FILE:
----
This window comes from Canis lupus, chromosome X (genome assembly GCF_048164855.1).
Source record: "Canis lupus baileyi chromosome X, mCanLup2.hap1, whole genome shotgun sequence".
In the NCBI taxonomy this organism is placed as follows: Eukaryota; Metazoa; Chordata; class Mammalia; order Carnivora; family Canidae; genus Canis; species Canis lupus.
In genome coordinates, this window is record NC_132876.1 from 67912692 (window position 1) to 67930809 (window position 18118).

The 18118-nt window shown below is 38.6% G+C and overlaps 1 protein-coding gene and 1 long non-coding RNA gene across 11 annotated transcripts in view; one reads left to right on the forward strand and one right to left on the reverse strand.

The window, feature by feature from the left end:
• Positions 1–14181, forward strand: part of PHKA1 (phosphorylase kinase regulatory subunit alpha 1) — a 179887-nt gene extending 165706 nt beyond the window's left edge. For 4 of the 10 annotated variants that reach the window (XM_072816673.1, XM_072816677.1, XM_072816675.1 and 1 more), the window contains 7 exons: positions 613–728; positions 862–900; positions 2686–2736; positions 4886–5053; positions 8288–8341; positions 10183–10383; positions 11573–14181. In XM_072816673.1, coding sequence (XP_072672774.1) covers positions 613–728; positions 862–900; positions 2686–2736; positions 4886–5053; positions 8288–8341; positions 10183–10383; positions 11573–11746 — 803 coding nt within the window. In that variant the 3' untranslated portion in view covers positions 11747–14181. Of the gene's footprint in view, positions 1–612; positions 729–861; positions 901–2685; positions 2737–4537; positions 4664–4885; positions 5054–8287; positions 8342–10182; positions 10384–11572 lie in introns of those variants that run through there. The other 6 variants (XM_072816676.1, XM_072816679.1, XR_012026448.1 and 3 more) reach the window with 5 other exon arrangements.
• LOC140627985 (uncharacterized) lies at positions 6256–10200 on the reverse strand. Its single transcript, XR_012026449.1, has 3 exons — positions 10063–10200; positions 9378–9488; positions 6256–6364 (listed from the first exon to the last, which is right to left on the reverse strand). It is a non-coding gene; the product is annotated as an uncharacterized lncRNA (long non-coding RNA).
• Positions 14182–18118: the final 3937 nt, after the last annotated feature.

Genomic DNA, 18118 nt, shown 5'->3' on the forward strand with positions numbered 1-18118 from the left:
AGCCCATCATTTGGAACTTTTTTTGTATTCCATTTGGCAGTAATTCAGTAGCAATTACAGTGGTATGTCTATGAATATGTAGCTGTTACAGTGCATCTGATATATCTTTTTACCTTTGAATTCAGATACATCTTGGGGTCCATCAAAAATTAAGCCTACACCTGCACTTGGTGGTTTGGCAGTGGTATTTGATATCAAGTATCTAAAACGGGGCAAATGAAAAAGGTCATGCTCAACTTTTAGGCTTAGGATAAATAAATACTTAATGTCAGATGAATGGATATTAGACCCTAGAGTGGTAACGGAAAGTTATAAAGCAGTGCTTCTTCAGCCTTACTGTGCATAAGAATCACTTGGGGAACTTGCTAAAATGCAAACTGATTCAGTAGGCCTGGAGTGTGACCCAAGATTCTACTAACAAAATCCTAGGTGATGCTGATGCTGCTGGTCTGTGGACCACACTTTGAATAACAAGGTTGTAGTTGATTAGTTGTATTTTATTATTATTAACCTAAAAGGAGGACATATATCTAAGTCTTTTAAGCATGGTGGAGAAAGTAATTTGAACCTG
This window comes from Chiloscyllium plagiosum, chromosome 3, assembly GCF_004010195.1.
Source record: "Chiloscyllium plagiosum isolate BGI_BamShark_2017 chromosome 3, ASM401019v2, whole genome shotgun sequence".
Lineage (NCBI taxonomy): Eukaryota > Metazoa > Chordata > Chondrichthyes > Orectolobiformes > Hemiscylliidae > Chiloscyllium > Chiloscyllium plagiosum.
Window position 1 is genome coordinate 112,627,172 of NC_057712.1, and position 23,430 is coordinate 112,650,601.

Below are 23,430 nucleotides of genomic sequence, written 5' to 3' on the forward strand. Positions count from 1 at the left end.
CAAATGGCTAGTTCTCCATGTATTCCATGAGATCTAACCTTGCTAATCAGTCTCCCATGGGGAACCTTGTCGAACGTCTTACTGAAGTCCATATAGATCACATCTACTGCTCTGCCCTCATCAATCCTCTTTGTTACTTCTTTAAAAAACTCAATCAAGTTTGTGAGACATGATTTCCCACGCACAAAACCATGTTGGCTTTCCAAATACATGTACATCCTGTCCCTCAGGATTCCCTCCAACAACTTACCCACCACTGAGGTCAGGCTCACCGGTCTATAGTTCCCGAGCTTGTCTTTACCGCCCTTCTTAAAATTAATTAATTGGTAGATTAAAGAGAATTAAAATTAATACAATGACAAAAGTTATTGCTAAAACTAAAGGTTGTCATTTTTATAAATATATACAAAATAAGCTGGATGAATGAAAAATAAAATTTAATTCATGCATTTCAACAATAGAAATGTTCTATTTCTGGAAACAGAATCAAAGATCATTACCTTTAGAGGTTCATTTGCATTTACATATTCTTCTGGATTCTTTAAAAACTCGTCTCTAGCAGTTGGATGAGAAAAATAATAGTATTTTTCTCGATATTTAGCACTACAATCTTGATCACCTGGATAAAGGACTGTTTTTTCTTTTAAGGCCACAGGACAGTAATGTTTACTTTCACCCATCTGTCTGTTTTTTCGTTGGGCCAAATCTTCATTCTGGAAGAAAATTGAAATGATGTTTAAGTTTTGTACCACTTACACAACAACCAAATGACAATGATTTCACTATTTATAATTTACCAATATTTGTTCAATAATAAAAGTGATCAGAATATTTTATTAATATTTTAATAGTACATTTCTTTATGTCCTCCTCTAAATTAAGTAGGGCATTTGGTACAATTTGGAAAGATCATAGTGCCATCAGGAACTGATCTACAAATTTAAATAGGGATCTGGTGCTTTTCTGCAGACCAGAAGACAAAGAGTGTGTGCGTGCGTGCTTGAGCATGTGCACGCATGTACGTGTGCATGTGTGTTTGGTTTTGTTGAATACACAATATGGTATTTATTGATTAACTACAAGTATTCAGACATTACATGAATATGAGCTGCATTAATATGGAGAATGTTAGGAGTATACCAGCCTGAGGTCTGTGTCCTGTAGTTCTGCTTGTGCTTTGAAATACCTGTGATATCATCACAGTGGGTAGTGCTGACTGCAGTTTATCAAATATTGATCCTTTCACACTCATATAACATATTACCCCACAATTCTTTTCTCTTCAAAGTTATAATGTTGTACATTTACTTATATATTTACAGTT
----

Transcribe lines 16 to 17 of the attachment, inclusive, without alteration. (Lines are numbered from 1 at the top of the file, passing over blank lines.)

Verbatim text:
Below are 23,430 nucleotides of genomic sequence, written 5' to 3' on the forward strand. Positions count from 1 at the left end.
CAAATGGCTAGTTCTCCATGTATTCCATGAGATCTAACCTTGCTAATCAGTCTCCCATGGGGAACCTTGTCGAACGTCTTACTGAAGTCCATATAGATCACATCTACTGCTCTGCCCTCATCAATCCTCTTTGTTACTTCTTTAAAAAACTCAATCAAGTTTGTGAGACATGATTTCCCACGCACAAAACCATGTTGGCTTTCCAAATACATGTACATCCTGTCCCTCAGGATTCCCTCCAACAACTTACCCACCACTGAGGTCAGGCTCACCGGTCTATAGTTCCCGAGCTTGTCTTTACCGCCCTTCTTAAAATTAATTAATTGGTAGATTAAAGAGAATTAAAATTAATACAATGACAAAAGTTATTGCTAAAACTAAAGGTTGTCATTTTTATAAATATATACAAAATAAGCTGGATGAATGAAAAATAAAATTTAATTCATGCATTTCAACAATAGAAATGTTCTATTTCTGGAAACAGAATCAAAGATCATTACCTTTAGAGGTTCATTTGCATTTACATATTCTTCTGGATTCTTTAAAAACTCGTCTCTAGCAGTTGGATGAGAAAAATAATAGTATTTTTCTCGATATTTAGCACTACAATCTTGATCACCTGGATAAAGGACTGTTTTTTCTTTTAAGGCCACAGGACAGTAATGTTTACTTTCACCCATCTGTCTGTTTTTTCGTTGGGCCAAATCTTCATTCTGGAAGAAAATTGAAATGATGTTTAAGTTTTGTACCACTTACACAACAACCAAATGACAATGATTTCACTATTTATAATTTACCAATATTTGTTCAATAATAAAAGTGATCAGAATATTTTATTAATATTTTAATAGTACATTTCTTTATGTCCTCCTCTAAATTAAGTAGGGCATTTGGTACAATTTGGAAAGATCATAGTGCCATCAGGAACTGATCTACAAATTTAAATAGGGATCTGGTGCTTTTCTGCAGACCAGAAGACAAAGAGTGTGTGCGTGCGTGCTTGAGCATGTGCACGCATGTACGTGTGCATGTGTGTTTGGTTTTGTTGAATACACAATATGGTATTTATTGATTAACTACAAGTATTCAGACATTACATGAATATGAGCTGCATTAATATGGAGAATGTTAGGAGTATACCAGCCTGAGGTCTGTGTCCTGTAGTTCTGCTTGTGCTTTGAAATACCTGTGATATCATCACAGTGGGTAGTGCTGACTGCAGTTTATCAAATATTGATCCTTTCACACTCATATAACATATTACCCCACAATTCTTTTCTCTTCAAAGTTATAATGTTGTACATTTACTTATATATTTACAGTT